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December 20, 2016
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September 11, 2006
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November 10, 1975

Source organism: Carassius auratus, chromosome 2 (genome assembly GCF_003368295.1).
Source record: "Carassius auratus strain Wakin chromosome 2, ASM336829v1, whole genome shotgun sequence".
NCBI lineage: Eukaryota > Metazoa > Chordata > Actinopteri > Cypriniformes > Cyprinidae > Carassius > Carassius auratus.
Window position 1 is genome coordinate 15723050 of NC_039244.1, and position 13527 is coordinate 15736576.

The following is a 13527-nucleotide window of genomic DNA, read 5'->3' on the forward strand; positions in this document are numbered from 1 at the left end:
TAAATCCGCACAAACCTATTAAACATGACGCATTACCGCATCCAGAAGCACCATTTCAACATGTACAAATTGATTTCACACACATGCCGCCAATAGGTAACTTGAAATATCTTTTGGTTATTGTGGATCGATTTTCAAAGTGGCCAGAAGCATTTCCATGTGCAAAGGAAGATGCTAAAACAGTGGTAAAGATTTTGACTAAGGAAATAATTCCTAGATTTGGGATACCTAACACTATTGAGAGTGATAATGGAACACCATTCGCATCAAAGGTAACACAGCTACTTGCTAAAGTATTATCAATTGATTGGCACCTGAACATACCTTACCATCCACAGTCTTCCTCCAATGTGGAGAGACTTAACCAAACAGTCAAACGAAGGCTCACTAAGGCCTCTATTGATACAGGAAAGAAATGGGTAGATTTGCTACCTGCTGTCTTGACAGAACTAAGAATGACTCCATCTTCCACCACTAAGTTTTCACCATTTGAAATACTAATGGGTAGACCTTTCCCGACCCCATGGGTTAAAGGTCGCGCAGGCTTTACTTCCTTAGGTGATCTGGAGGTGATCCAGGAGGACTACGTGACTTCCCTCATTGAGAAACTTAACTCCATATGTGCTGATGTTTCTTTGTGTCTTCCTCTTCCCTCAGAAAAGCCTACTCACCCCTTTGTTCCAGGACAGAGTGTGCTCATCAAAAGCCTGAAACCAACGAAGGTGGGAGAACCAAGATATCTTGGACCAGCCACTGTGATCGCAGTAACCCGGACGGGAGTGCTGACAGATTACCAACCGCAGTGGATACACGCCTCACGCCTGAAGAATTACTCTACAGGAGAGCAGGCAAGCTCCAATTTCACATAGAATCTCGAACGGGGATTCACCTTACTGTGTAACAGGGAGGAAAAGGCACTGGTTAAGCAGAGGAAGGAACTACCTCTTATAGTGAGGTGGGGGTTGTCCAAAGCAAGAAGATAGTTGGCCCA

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Approved For Release 2007/03/07 : CIA-RDP79T00975AO28300010016-0 Top Secret National Intelligence Bulletin State Dept. review completed DIA review(s) completed. Top Secret Approved For Release 2007/03/07 : CIA-RDP79T00975A0283000N816f06 9 25X1 Approved For Release 2007/03/07 : CIA-RDP79T00975AO28300010016-0 Approved For Release 2007/03/07 : CIA-RDP79T00975AO28300010016-0 Approved For Relea - 975A028300010016-0 National Intelligence Bulletin November 10, 1975 MOROCCO - SPANISH SAHARA: Hassan orders marchers to return BANGLADESH: Conditions returning to normal . . . . . . . . . 3 UN: Three Middle East resolutions up for debate . . . . . . . . . . . . . . . . . . . . 6 SPAIN: Communists may call for general strike . . . . . . . . . . . . . . . . . . . . . 7 FOR THE RECORD . . . . . . . . . . . . . . . . . . . . . 8 Approved For Relleasle - 975A028300010016-0 25X1 Azores IPertj Approved For Release 0 200 400 LISB3ON". \ STATUTE MILE$ POR1!i9 y Gibraltar UKI A7 0CEAN NOUAKCHOTT M ,i Approved For Release - T00975AO28300010016-0 Approved For Release 2007/03/07 : CIA-RDP74T00975AO28300010016-0 National Intelligence Bulletin November 10, 1975 King Hassan abruptly canceled his mass march into Spanish Sahara yesterday, strongly implying that he had the basis of an agreement with Spain for a negotiated settlement favorable to Morocco. In a brief speech from Agadir, King Hassan ordered his countrymen to return to Tarfaya, the closest assembly point in southern Morocco for the march. He said the march had "accomplished its mission" and hinted that Morocco's claim to the territory will be resolved through negotiations. It may take a few days for all the marchers to return, because a second column of marchers crossed the border Saturday some 50 miles east of the main group.. Hassan stressed his desire for a new era of relations with Spain and praised the Spanish army for avoiding a confrontation with the marchers. The King's speech came only 24 hours after he had held talks in Agadir with a senior Spanish official. Hassan did not reveal any specifics of an understanding or a framework for future negotiations, but he has too much personal prestige at stake to back down empty-handed. The cancellation of the march will defuse tensions in the area and provide a more conducive atmosphere for further talks with Madrid. At the same time, however, Hassan will be under growing domestic pressure to demonstrate soon that progress is being made toward a settlement favorable to Morocco. Morocco and Spain will still have to overcome or ignore Algerian opposition to a direct transfer of Spanish Sahara to Morocco and to Mauritania, which also claims the territory. Hassan pointedly ignored Algeria in his speech; he opposes Algerian participation in any negotiations on Spanish Sahara. He is unwilling to accept a referendum on self-determination, as Algiers had demanded, despite Spanish assurances that the results could be manipulated. Several hours after the King's speech, the Spanish radio broadcast an editorial expressing approval of his action ending the march. Military activity over the weekend appeared to be at a low level, and no clashes were reported. Approved For Release 75AO28300010016-0 25X1 Approved For Release A National Intelligence Bulletin November 10, 1975 Meanwhile, both Algeria and Spain continued to reinforce their forces,) F'he US defense attache and press reports from Madrid indicate that Spanish troops, including at least two infantry battalions, and equipment were still being moved to the Spanish Sahara. 2 Approved For Release 20 - 0975AO28300010016-0 25X1 25X1 Approved For Release 2007103107 ? CIA-RDP79T 0975A028300010016-0 25X1 National Intelligence Bulletin November 10, 1975 A revolt by enlisted men and noncommissioned officers that erupted in Dacca on Saturday appears to be easing, and conditions are returning to normal. The revolt emphasizes the lack of discipline among the troops and the difficulty the new government faces in imposing its authority on the army. A resurgence of fighting could easily lead to widespread turmoil and the exodus of much of Bangladesh's sizable Hindu minority to India. Officials in New Delhi have indicated in recent months that a flight of refugees into India, such as the massive influx in 1971, could result in Indian military intervention. So far, it does not appear that New Delhi has decided to intervene. The streets of Dacca seem calm, and shops have reopened. The government has reaffirmed its warning against strikes and demonstrations and has cautioned the public against spreading rumors. The origins of the mutiny are obscure; it appears to have developed out of the confusion surrounding the ouster and killing of General Musharraf on Friday and the subsequent rise to power of General Zia ur-Rahman. Enlisted men apparently played a large role in Musharraf's fall, and the government has not fully regained control over them. The mutinous elements, including some extreme leftists, took advantage of the confusion to make demands on their officers for better treatment of enlisted personnel and for release of some political prisoners. Other troops reportedly settled old scores with officers. Several officers have allegedly been killed and many others have been detained. President Sayem has released some leftist political prisoners who are influential with the rebellious troops. I Strongman Zia, who is reported to be popular in the military, has been trying to assert his authority, but he faces a difficult task imposing discipline. The US embassy in Dacca reports that the events of the past few days reveal that the officers have less influence over troops than was generally believed. This situation is complicated by contention in the officer corps between those who fought in the 1971 war of independence and those who were held in Pakistan until 1973. 3 Approved For Release 9007/0-1/07 ? (IA-Rnp79T00975A028300010016-0 25X1 Approved For Release 2007/03/07 : CIA-RDP79T00975AO28300010016-0 Next 1 Page(s) In Document Exempt Approved For Release 2007/03/07 : CIA-RDP79T00975AO28300010016-0 Approved For Release 2a National Intelligence Bulletin November 10, 1975 The UN General Assembly today takes up three resolutions on Middle East issues that could have permanent repercussions on support of the organization's work. Concluding its week of debate on the Palestine issue, the Assembly will likely vote on two resolutions on the rights of the Palestinians. Following those votes, it will begin its debate on the resolution-passed last month in one of its subsidiary committees-equating Zionism with racism. The three resolutions have set off intense debate within the Arab group itself. A final unified position on the more controversial Palestinian resolution-calling for PLO participation in any Middle East peace conferences-was reportedly worked out only on Friday, primarily owing to Algerian Foreign Minister Bouteflika's efforts to forge a common Arab front. This resolution, originally put forth by Egypt, calls for the PLO to be invited to participate in any UN-sponsored peace conference on the Middle East. The resolution also calls for the Security Council to adopt necessary measures to enable the Palestinians to exercise their national rights. The Egyptian draft had not been as explicit in its reference to Palestinian rights. The second PLO resolution, originally sponsored by Syria, calls for the establishment of a special committee that would work out a timetable for implementing last year's resolution affirming the rights of the Palestinian people to a national homeland and self-determination. It also contains an implicit threat of Israel's suspension or expulsion from the UN if it obstructs the committee's work. The resolution equating Zionism with racism, however, goes beyond previous General Assembly condemnations of Israel. In its politicization of UN activities, the resolution may lead to further erosion of support for the organization. Most Western and developed countries are strongly opposed to it, as are those African states that fear their campaign against racial discrimination and apartheid could be jeopardized by the linkage with Zionism. While most countries are hesitant to oppose an Arab-sponsored initiative openly, a motion to defer a vote on the resolution until next year appears to have wide support. Chances are good that Sierra Leone might propose such a motion, 6. CIA Approved For Relea - 0975A028300010016-0 25X1 Approved For Release National Intelligence Bulletin November 10, 1975 The Spanish Communist Party, which reportedly had agreed to hold off calling for any strikes, now has appealed for a general strike through the Communist-dominated, clandestine Workers Commissions, The appeal urged "democratic action to mobilize t e masses." A date for the strike has not been set, but a week to ten days after Franco's death would be the most likely time. Most of the non-Communist elements in the clandestine labor groups allegedly oppose a strike call, indicating that it is likely to fail. Only in Barcelona and Madrid, where Communist cadre have control over workers in some factories, is there likely to be a positive response. A strike effort would be likely to provoke police repression and strengthen the far right. The strike call may be an effort by the Communists to regain their revolutionary image. They apparently feel it was tarnished by their participation in the recent joint declaration of leftist opposition groups, which did not include the communist dogma rejecting Juan Carlos as king. A sudden crackdown on the press, meanwhile, is likely to have raised political tensions. Several weekly magazines that urged reform have been seized, and over the weekend the editor of Ya, the prestigious Madrid daily, was charged with attacking the constitution. The charge stemmed from an article published last week urging changes designed to increase democratic participation after power has passed to Juan Carlos. The decision to impose censorship may have been made in the Information Ministry without consultation with Juan Carlos or his advisers. Approved For ReleaseI 2007/03/07 : CIA-RDP79T0p975A028300010016-0 Approved For Release National Intelligence Bulletin November 10, 1975 VIETNAM: As expected, the Vietnamese communists yesterday announced plans for reunifying the country. According to Radio Hanoi, a recently held special meeting of the National Assembly standing committee called for "rapidly completing reunification." Saigon and Hanoi, according to the broadcast, will appoint delegations to a "joint political conference" to draw up plans for new national assembly elections and new "common" state organs. No exact timetable was given, however, and the process may not be completed soon. Approved For Release12007/03/07 : CIA-RDP79TQ0975AO28300010016-0 25X1 Approved For Release 2007/03/07 : CIA-RDP79T00975AO28300010016-0 Next 2 Page(s) In Document Exempt Approved For Release 2007/03/07 : CIA-RDP79T00975AO28300010016-0 TopSOMTt For Release 2007/03/07: CIA-RDP79T00975A028300010016-0 Top Secret Approved For Release 2007/03/07 : CIA-RDP79T00975AO28300010016-0